Not everyone on the Scarborough MCHP team did prior to January 12, but they do now.
That was the date of the first of several scheduled Skype sessions at Scarborough Middle School between six members of the Scarborough Historical Society and rotating groups of approximately the same number of 7th and 8th grade students in teacher Jessica Kelly’s Gifted and Talented class. Team leader Celeste Shinay, of Scarborough Public Library, also sat in on the event.
If you’re asking yourself Just what the heck is Skype? you might take a few minutes and wander over here to find out more (and even download the FREE software while you’re at it). Basically, it’s a web-based phone-and-video conference system that allows you to talk to folks and look at them at the same time. If you can’t be in the same room together, this is the next best thing.
And we all know that just living in the same community, and working on the same project, doesn’t necessarily translate into unlimited time and logistical ease of gathering together. So while the students had taken a field trip to the society early on in the project, and historical society members had some flexibility to come into the classroom, Jessica quickly realized that some other mechanism would have to come into play. Her students needed much more frequent contact with the members to establish a true dialogue about the historical items and topics they were researching. Enter 21st century technology.
Skype seemed like the ideal solution, but there was a bit of understandable hesitancy on the part of some who were unfamiliar with it. After all, talking on camera is different for most of us than just plain talking. By all accounts, however, the experience was a resounding success on both sides of the video screen and generation gap.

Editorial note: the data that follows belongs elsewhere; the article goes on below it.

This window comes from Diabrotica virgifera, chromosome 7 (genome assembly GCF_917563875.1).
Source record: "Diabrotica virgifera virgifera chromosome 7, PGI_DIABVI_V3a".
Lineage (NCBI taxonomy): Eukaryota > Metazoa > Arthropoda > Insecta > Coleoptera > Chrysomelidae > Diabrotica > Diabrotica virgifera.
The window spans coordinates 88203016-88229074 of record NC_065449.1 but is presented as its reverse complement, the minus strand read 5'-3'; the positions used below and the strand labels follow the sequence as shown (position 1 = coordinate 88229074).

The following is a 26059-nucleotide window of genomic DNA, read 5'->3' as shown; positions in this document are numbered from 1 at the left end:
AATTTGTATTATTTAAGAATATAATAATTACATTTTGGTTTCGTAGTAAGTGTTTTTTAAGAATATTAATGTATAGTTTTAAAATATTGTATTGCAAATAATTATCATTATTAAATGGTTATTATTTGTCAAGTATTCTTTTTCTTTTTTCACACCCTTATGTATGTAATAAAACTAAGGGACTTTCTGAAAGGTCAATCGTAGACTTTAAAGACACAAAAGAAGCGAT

For the students, who had prepared questions in advance and for whom technology like Skype is just another device in their technological toolbox, it was an ideal way to make instruction more relevant to their daily lives. (It was also groundbreaking in that it was the first Skype session ever held at the school; the school’s laptop services coordinator was on hand and is planning how to use the application in other areas of the curriculum.) For a planned exhibit on Scarborough schools, they asked questions of the historical society members such as, “How can I find out how many students attended the school in such-and-such a year?” (Answer: Old town reports, housed at the library, include attendance records as part of the superintendent’s report.)
For the historical society members, any initial hesitation dissolved away once they realized how easy and engaging the experience could be. Some who initially started out off-camera, were sitting front and center by the end to share their knowledge and stories. One historical society member said, “This is the most fun I’ve had in months.”
Clearly, it “extended the intergenerational relationship to another level,” said teacher Jessica Kelly. Older participants learned from the younger set to embrace the technology that is part of our world today. And while the younger participants absorbed a great deal of Scarborough history, the process of communicating with their elders may have imparted even greater wisdom. Revealing a generousness of spirit and maturity beyond their years, two 7th grade girls went up to Jessica after the session and said, simply, “We are so proud of them.”